More than a year after the U.S. Supreme Court overturned Roe, many have raised concerns about training for obstetrician-gynecologists, particularly in states with civil and criminal penalties for providers if they perform abortions. But researchers from the Person-Centered Reproductive Health Program at the University of California San Francisco have found there is reason to be concerned about training for family physicians in ban states as well. A study published in the November-December issue of the Annals of Family Medicine found that 29% or 201 of 693 accredited family medicine residency programs in the U.S., are in states with abortion bans or significant restrictions on abortion access. The study used publicly available data from the American Medical Association to conduct the analysis, and found 3,930 residents out of 13,541 were in states where abortion is banned or heavily restricted. This has implications for family physicians who are often tasked with helping patients manage early pregnancy loss, or miscarriage, the researchers said, as well as patients who self-manage an abortion at home with medication. Any of those patients might need follow-up care from a family physician, the study said. States Newsroom spoke with one of the lead researchers, Dr. Christine Dehlendorf, about the results of the study. Her responses have been edited for clarity and conciseness. […] SN: What does that mean for those residency programs? Dehlendorf: What that means is that residency programs need to be very intentional about their curriculum and seek out ways for residents to get experience with reproductive health care, including ways they can get that training out of state. […] SN: What supports can family physicians provide to those experiencing a miscarriage or who are self-managing an abortion? Dehlendorf: People need to be able to go to their primary care doctors with any questions they have, including about bleeding or other side effects. Early pregnancy loss is a very common experience, and the skill set for caring for that and first trimester abortion are very similar.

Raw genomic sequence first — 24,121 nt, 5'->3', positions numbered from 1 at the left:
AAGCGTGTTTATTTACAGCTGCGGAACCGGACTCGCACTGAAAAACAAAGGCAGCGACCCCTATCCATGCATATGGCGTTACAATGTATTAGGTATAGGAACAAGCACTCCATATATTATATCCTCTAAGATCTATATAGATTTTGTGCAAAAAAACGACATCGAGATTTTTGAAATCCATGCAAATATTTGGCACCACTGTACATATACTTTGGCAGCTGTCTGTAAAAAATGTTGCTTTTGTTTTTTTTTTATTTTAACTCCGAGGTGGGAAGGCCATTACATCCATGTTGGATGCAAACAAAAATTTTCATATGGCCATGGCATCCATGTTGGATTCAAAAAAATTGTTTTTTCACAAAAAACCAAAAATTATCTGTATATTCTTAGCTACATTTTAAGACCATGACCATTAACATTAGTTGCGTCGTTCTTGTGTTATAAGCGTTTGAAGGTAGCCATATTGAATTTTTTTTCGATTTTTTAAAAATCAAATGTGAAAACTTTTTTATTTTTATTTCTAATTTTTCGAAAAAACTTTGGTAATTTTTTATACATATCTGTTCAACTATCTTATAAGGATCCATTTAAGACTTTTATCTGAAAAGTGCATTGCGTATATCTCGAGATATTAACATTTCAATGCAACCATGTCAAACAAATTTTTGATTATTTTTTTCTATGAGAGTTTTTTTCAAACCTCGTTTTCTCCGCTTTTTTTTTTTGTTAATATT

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Pregnant Cancer Patients Often Have to Terminate. Abortion Pill Restrictions Could Make That Choice Even Harder

STAT, December 20, 2023